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Nutrition support in critically ill patients: Parenteral nutrition

Author
David Seres, MD
Section Editors
Polly E Parsons, MD
Timothy O Lipman, MD
Deputy Editor
Geraldine Finlay, MD

INTRODUCTION

Parenteral nutrition (PN) support refers to the provision of calories, amino acids, electrolytes, vitamins, minerals, trace elements, and fluids via a parenteral route. Access, prescribing, monitoring, and complications of parenteral nutrition are reviewed here.

The goals, outcomes, indications, contraindications, and nutritional requirements for parenteral nutrition are discussed separately. (See "Nutrition support in critically ill patients: An overview".)

The American Society of Parenteral and Enteral Nutrition recommendations for managing shortages relevant to components of parenteral nutrition can be accessed at the following site: http://www.nutritioncare.org/Professional_Resources/Drug_Shortages_Update/.

INDICATIONS AND CONTRAINDICATIONS

The indications and contraindications for parenteral nutrition are described elsewhere. (See "Nutrition support in critically ill patients: An overview", section on 'Patient selection'.)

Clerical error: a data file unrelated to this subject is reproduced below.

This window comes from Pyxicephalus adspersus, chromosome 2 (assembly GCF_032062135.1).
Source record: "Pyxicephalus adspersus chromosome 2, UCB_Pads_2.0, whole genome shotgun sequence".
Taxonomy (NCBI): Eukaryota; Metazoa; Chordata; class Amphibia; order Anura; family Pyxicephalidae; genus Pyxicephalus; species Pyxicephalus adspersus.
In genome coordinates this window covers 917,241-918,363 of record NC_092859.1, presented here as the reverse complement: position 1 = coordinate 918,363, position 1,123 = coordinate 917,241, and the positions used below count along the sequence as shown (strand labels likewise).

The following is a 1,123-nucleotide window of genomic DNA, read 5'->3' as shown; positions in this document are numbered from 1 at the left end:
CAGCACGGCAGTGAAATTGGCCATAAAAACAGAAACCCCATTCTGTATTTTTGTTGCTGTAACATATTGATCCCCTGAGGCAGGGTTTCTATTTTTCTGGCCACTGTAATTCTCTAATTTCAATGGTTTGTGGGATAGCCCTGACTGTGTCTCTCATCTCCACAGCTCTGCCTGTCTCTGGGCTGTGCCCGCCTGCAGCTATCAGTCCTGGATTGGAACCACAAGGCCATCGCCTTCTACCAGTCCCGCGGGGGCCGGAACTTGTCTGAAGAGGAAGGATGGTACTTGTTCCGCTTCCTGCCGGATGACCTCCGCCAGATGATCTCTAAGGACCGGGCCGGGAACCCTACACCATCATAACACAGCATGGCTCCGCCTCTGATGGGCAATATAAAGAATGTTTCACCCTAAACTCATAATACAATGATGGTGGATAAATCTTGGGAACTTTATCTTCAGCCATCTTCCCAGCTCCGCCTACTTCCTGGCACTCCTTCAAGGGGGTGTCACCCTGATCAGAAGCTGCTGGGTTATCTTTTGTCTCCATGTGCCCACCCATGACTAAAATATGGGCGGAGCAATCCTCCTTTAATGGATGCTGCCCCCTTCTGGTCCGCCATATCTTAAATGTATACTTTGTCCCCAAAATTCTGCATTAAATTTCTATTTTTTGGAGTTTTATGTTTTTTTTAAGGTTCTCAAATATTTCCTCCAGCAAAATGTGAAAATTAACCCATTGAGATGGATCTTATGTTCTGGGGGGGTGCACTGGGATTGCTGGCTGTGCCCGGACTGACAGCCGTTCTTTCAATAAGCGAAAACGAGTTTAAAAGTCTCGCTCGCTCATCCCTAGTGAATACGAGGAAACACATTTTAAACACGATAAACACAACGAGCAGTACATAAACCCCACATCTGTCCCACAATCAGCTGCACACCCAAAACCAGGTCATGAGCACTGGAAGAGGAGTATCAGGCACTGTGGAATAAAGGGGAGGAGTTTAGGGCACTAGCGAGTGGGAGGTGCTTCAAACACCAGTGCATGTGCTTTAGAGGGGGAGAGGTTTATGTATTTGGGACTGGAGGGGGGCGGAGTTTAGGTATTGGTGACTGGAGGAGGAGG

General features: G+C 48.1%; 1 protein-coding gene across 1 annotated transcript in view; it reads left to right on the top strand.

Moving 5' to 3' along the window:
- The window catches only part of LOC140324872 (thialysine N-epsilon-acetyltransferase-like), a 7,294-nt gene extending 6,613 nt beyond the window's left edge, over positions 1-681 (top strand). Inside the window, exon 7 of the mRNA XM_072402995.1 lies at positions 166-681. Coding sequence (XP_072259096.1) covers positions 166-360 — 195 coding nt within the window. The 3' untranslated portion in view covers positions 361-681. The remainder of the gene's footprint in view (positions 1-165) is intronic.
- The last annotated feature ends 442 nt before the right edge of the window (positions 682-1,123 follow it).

INITIATION

In order to initiate parenteral nutrition, appropriate access must be obtained and the prescription (ie, composition and infusion rate) must be determined. Guidelines suggest that when tolerance to enteral nutrition is evident, parenteral nutrition should be weaned and discontinued when >60 percent of the patients' needs are met enterally, although there are no data to support this practice [1].  

              

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Literature review current through: Nov 2016. | This topic last updated: Fri Mar 04 00:00:00 GMT+00:00 2016.
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References
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